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A team of researchers at the Keck School of Medicine of the University of Southern California (USC) has launched a new study, among Hispanic patients, to answer key questions about the link between type 2 diabetes and dementia.

“What we’re doing is foundational for finding biological markers of how diabetes affects the brain,” said Matthew Borzage, PhD, an assistant professor of research pediatrics and a co-principal investigator of the project.

The work may also provide support for nascent efforts to use certain diabetes medications with brain protective properties for preventing or slowing the cognitive decline associated with dementia, explained Hussein Yassine, MD, an associate professor of medicine and neurology at the Keck School of Medicine and a co-principal investigator of the study.

“We know that diabetes is associated with a greater risk for later dementia, but researchers aren’t really sure why,” said Meredith N. Braskie, PhD, an assistant professor of neurology at the Keck School of Medicine of USC, and a co-principal investigator of the project.

“Understanding the mechanism behind that risk is an important element in how we can ameliorate it,” she added.

The new study will focus on Latinos, who face significant health disparities in the United States. Compared to non-Hispanic white adults, adults with Hispanic ancestry are more likely to develop diabetes or dementia but are studied far less often.

The research team will use a $3.7 million grant from the National Institute on Aging, a division of the National Institutes of Health (NIH), to recruit and study 200 adults with Hispanic ancestry over a five-year period. In patients with and without diabetes, they’ll compare data on brain structure and activity, blood flow in the brain, blood glucose and insulin levels, and cognitive functioning.

“We’ll be able to do a deep dive into what’s happening in the brain in patients with versus without diabetes—and how differences between the two groups may predict changes in brain health over time,” said Yassine.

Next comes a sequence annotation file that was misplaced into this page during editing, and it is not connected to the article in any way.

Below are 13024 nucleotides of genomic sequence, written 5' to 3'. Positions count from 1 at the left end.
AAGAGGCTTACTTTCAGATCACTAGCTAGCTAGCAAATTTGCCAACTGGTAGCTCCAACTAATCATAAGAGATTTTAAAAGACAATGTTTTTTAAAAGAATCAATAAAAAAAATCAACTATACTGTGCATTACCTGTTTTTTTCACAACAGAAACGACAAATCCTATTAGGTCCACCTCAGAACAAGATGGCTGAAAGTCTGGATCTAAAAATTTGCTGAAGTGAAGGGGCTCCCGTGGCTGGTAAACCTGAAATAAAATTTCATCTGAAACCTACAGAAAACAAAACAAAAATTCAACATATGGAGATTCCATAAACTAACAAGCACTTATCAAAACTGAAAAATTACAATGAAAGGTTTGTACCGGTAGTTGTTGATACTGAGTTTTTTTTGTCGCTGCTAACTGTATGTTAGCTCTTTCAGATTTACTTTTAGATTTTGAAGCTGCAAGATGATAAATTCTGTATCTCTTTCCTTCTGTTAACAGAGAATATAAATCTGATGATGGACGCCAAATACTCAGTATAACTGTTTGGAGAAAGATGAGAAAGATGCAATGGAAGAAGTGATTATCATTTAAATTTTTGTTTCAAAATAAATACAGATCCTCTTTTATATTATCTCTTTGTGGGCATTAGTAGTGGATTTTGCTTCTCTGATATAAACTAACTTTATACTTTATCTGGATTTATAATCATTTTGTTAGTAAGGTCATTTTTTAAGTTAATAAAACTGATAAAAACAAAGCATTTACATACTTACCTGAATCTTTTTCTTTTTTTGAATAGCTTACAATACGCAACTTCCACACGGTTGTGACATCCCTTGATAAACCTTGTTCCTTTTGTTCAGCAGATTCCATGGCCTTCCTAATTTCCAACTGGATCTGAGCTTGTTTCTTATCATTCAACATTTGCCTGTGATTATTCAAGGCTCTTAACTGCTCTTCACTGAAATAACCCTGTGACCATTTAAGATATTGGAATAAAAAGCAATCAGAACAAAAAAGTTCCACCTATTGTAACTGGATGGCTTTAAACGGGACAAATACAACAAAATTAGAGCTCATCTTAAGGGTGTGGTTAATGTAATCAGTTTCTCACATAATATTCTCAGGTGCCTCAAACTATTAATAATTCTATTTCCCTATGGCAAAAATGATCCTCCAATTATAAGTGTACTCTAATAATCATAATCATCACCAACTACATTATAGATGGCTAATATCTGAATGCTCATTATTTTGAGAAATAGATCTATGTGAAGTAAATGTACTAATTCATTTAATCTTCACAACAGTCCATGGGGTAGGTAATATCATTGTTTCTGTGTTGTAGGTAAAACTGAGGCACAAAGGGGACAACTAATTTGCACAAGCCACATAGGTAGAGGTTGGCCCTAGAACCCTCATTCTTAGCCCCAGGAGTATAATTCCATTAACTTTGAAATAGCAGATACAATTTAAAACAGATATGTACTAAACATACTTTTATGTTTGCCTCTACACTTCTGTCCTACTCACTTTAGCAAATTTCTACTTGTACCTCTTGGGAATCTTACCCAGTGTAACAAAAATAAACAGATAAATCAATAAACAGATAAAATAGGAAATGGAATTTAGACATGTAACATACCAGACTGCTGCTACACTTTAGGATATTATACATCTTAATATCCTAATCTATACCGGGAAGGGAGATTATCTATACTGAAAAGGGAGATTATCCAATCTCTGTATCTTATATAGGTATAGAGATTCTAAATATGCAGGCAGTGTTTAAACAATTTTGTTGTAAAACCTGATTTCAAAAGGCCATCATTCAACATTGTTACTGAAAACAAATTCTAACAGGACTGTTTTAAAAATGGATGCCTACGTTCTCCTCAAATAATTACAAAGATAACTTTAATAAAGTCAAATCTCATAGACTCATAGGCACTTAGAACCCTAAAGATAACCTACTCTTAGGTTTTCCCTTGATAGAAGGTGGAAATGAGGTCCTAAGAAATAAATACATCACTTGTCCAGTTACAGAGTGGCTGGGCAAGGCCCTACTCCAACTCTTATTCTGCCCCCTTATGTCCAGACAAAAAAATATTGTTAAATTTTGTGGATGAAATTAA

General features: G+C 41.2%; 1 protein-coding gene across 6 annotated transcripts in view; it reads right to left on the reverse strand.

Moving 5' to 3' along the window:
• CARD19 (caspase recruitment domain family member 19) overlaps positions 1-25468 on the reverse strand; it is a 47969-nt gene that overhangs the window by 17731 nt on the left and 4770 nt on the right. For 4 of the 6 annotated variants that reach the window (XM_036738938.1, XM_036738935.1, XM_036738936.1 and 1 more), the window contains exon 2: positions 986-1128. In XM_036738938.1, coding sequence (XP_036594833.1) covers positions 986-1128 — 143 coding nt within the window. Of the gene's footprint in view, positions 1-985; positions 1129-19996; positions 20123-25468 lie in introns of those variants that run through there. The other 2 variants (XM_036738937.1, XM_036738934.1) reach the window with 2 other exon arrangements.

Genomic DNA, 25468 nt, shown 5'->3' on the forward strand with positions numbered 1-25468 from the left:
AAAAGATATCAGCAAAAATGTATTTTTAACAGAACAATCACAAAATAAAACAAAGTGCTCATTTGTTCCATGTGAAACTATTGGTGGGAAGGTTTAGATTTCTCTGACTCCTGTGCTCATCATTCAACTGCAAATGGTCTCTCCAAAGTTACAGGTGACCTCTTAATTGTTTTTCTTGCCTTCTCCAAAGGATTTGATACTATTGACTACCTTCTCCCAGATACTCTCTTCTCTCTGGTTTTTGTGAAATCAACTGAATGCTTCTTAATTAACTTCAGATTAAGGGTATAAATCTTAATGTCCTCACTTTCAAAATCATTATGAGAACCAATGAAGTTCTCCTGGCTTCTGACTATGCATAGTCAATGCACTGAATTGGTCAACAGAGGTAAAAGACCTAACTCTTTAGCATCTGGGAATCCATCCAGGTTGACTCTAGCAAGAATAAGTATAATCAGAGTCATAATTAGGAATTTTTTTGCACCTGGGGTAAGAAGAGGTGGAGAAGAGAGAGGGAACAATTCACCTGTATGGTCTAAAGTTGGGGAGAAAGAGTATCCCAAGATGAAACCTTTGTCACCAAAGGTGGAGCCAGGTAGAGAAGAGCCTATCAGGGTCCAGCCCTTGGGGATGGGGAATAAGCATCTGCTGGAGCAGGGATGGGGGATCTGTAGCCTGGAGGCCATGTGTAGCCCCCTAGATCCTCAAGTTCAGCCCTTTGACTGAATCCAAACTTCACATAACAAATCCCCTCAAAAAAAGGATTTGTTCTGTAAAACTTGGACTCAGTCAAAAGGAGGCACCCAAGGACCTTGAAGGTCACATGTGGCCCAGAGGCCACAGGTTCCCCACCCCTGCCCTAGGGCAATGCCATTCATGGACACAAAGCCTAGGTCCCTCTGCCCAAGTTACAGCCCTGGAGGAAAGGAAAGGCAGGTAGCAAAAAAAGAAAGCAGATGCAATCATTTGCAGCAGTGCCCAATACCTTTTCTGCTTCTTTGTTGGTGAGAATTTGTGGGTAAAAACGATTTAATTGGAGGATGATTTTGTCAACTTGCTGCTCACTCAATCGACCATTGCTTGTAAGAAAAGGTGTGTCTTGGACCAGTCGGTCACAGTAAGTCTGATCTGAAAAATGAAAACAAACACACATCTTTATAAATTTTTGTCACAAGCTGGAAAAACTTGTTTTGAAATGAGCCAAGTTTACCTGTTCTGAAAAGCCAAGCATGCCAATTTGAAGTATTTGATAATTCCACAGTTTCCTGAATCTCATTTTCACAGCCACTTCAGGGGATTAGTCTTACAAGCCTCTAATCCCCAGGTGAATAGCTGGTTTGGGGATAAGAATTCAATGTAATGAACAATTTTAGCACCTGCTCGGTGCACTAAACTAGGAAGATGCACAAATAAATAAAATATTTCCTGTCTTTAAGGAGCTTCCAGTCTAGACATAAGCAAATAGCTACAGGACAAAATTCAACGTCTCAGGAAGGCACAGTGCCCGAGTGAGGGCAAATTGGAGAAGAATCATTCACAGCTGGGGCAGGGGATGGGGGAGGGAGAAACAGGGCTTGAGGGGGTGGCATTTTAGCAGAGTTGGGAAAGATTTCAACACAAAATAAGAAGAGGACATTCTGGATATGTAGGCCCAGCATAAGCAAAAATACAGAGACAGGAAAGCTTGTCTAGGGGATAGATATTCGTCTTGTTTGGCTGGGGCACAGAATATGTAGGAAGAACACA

This fall, researchers began recruiting adults with Hispanic ancestry, ages 50 to 65, who are part of the East Los Angeles community. Engaging the community with educational and research activities is central to the project.

Expanding diversity in genomic datasets has become a priority around the globe, including at the NIH, which recently announced a push in this direction.

“We aren’t conducting research in a vacuum. We’re doing it in a broader community and clinical context, and understanding that is critical to achieving our mission of supporting this population,” said Borzage.

The team is aiming to get a clear picture of how type 2 diabetes relates to Alzheimer’s disease and related dementias during middle age, before the onset of Alzheimer’s pathology in the brain. They are studying adults ages 50 to 65—younger than the age range for a typical dementia study—because existing research suggests that diabetes in midlife contributes to later dementia risk.

“What’s unique in our population is we’re starting two decades before the symptoms of aging diseases typically begin,” said Yassine.

Once recruitment is complete, the researchers will begin collecting a range of data using front-line imaging methods and technologies, including the 7 Tesla MRI scanner at the Keck School of Medicine’s Mark and Mary Stevens Neuroimaging and Informatics Institute, which captures ultra-high resolution images of the brain.

By analyzing the brain imaging data, along with measures of blood glucose levels, insulin levels and cognitive aging, the research team aims to better understand how blood flow and metabolism relate to brain health. They will compare data between people with and without type 2 diabetes. Participants will also receive a follow-up scan after two years to explore how brain health changes over time.

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